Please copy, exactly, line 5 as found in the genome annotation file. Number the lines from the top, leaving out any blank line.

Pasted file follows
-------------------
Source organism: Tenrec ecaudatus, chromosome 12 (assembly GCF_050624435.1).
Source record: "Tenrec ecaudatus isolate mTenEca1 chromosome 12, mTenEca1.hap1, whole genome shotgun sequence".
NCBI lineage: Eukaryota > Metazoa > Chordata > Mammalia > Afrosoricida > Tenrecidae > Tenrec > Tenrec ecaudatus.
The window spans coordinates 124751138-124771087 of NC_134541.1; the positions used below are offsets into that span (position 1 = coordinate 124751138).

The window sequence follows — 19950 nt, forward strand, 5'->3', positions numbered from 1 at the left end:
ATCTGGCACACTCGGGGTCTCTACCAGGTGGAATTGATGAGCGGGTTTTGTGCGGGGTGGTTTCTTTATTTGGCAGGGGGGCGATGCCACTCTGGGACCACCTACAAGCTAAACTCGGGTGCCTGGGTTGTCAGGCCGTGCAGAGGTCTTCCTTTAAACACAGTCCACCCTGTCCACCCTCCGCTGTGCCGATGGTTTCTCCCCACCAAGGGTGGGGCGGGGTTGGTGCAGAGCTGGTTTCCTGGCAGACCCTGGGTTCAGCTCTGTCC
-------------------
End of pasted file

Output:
The window sequence follows — 19950 nt, forward strand, 5'->3', positions numbered from 1 at the left end: